Arnold Pistorius says the 26-year-old is still heavily reliant on the support of his family as he comes to terms with the events that saw him fatally shoot his girlfriend Reeva Steenkamp on Valentine's Day after mistaking her for an intruder.
After being granted bail last month, Pistorius' legal team were back in court on Thursday to challenge some of the conditions of his release.
During the hearing, travel restrictions placed on Pistorius were lifted, meaning he is now free to travel abroad for competitions ahead of the trial for killing his girlfriend..
The announcement gave way to immediate speculation that Pistorius could return to the track at this summer's World Championships in Moscow this August.
Athletics' world governing body the IAAF was swift to give a tentative green light to such a prospect by stating that Pistorius would be regarded as "innocent until proven guilty" and "free to run" were he to achieve the qualifying standard.
But speaking to Sky News this evening, Arnold Pistorius indicated that thoughts of a comeback were far from uppermost in the mind of his nephew, who is likely to stand trial before the end of the year and is next due in court on June 4.
"We know Oscar cannot go anywhere in the world because everybody will recognise him. He doesn't want to go anywhere and he doesn't want to go into public life because he's not ready - he's absolutely not ready to do that," Arnold Pistorius said.
"Oscar's got no intention to travel overseas now - he needs his family. I can't see him getting along without the support of his family."
Pressed further on whether his nephew could return to the track soon, he replied: "Not in the near future. Not realistic. I don't think so."
Arnold Pistorius admitted, however, that it was only a matter of time before Oscar would have to return to the track if he is to retain any chance of competing on the global stage.
"In the future, perhaps yes. I would like to say that," he said.
"Knowledgeable people tell me that if a super athlete doesn't train for a year, he'll never get back to what he was, so we tried to convince him to get back into training.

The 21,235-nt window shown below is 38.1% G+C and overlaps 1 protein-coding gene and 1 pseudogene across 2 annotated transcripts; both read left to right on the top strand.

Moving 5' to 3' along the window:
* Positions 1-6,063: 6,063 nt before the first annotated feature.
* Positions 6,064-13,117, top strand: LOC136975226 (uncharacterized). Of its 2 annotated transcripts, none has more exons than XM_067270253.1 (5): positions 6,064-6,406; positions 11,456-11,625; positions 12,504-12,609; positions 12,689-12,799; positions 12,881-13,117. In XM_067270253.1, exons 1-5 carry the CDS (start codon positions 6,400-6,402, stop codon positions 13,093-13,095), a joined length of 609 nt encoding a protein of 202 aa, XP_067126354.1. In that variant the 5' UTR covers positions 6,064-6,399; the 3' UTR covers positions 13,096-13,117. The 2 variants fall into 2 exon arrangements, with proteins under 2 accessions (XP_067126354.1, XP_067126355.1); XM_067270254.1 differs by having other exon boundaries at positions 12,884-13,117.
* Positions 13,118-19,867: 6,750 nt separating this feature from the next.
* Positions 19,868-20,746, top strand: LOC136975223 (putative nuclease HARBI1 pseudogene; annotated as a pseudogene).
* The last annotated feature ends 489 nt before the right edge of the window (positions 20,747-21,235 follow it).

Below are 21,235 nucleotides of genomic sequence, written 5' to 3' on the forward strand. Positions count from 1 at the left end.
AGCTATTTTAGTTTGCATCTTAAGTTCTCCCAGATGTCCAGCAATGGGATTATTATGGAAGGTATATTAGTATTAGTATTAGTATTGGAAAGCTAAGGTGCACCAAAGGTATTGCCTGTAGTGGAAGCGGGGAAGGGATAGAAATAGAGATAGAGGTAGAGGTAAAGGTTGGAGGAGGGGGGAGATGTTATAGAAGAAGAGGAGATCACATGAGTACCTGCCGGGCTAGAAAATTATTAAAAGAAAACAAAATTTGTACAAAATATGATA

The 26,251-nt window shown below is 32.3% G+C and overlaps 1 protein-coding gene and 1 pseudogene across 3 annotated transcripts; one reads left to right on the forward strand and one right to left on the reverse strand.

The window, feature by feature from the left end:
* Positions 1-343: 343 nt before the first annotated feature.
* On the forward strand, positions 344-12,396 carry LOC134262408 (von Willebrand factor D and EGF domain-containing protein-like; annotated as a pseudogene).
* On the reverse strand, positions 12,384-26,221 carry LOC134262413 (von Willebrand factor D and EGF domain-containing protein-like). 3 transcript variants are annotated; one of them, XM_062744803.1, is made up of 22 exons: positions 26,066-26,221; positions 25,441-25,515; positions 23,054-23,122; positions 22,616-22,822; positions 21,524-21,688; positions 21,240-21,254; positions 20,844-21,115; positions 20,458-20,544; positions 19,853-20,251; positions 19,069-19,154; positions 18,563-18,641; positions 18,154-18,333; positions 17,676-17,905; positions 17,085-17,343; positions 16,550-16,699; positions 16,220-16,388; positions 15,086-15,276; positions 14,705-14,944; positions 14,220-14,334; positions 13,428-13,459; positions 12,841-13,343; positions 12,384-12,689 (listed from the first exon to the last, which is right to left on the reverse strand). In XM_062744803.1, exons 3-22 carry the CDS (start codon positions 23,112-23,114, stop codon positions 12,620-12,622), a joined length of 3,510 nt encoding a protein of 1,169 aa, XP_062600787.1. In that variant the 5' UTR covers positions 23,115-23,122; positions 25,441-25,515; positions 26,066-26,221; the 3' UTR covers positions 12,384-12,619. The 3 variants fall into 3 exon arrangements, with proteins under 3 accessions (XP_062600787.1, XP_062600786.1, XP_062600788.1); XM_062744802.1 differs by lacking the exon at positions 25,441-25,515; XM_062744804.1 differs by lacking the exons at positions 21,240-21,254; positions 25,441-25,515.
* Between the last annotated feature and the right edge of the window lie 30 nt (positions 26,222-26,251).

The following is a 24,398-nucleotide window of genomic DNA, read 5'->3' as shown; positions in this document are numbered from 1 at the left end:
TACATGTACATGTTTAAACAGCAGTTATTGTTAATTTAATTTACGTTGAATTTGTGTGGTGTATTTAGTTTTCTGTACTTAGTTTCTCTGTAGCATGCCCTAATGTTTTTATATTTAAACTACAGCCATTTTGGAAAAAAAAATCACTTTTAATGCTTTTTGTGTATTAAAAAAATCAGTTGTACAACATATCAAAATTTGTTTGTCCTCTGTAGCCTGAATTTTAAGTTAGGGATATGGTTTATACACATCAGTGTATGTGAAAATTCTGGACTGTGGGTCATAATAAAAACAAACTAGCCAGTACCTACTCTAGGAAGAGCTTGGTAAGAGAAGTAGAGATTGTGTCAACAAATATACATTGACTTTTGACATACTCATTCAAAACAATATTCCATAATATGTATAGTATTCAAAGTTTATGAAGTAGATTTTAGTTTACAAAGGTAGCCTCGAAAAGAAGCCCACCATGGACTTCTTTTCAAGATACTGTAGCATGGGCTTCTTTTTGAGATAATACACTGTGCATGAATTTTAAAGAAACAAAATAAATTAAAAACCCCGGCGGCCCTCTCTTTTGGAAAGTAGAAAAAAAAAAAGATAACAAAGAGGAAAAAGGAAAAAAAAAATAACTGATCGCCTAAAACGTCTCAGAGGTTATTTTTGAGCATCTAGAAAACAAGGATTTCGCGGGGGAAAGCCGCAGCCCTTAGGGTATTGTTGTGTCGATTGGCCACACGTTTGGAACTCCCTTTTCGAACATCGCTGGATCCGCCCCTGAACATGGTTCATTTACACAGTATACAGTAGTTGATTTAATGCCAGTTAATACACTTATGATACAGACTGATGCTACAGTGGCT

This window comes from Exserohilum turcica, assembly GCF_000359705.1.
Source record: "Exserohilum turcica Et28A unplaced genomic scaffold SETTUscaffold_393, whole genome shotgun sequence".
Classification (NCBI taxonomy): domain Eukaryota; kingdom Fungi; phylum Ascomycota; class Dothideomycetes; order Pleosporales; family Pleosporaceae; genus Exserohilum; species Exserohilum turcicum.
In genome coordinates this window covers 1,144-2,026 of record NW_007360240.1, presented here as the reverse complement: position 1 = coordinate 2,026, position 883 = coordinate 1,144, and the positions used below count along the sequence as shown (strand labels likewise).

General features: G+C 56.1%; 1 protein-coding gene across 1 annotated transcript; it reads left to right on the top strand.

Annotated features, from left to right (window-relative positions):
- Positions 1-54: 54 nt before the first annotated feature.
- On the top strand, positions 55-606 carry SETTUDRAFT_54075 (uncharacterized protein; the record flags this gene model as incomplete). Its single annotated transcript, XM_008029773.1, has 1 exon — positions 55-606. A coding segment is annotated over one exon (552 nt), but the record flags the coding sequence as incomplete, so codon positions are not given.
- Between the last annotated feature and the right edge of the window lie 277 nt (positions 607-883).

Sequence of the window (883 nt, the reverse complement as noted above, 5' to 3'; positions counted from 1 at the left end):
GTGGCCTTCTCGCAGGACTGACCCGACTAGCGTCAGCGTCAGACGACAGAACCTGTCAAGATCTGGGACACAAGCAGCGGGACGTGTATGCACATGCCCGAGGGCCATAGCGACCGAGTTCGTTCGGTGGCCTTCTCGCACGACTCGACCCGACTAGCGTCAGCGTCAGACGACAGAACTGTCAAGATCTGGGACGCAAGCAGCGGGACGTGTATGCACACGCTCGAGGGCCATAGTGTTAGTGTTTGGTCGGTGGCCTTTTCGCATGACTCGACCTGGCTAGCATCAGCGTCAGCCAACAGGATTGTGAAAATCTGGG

"He knows that he'll have to do that. If he ever wants to run again he'll have to get back to training, otherwise he will just not be able to get back on track."
Pistorius, a double amputee and six-time Paralympic champion, claims he shot Ms Steenkamp after mistaking her for an intruder in his Pretoria home, although prosecutors in the case maintain his actions amounted to premeditated murder.
He was released on bail last month but in return was ordered to hand over his two South African passports, stay away from his Pretoria residence and all witnesses in the case, abstain from alcohol and report to a local police station twice a week.
His lawyer Barry Roux today asked for those conditions to be relaxed, with Judge Bert Bam granting the request.
However, Pistorius must meet certain conditions to be allowed to travel abroad. They include providing an itinerary of his plans at least a week before he is due to leave the country.
Pressed on why Pistorius' legal team was keen for the return of his passports if he was unlikely to travel overseas, Arnold Pistorius said: "It was a legal point."
Discussing the appeal against the bail conditions more widely, he added: "He doesn't want to take a blood test every Friday and those kinds of things.
"He doesn't want to be treated as a criminal because he's not a criminal - he's good-natured, soft-hearted, and he's got a broken heart at the moment.
"What is worse then losing someone you love and you have been the instrument? It's unthinkable."
Arnold Pistorius added that his nephew retained the full backing of his family, and lifted the lid on the emotional turmoil experienced by the pin-up boy of South African athletics over the past few weeks.
"We know the facts and we know exactly what was going on because Oscar's not a liar. We trust what he said to us. It was a terrible, terrible mistake," he said.
"He's taking it day by day. Some days we think he's sort of surviving but then the next day just falls back into trying to cope with the facts, which is tough.
"We support him, we want to rebuild him. We want to get something back of the old Oscar we had in the past.
"He's devastated. He's in bad shape. What do you do? You cannot undo it.
"Every morning you wake up, the nightmare wasn't a nightmare."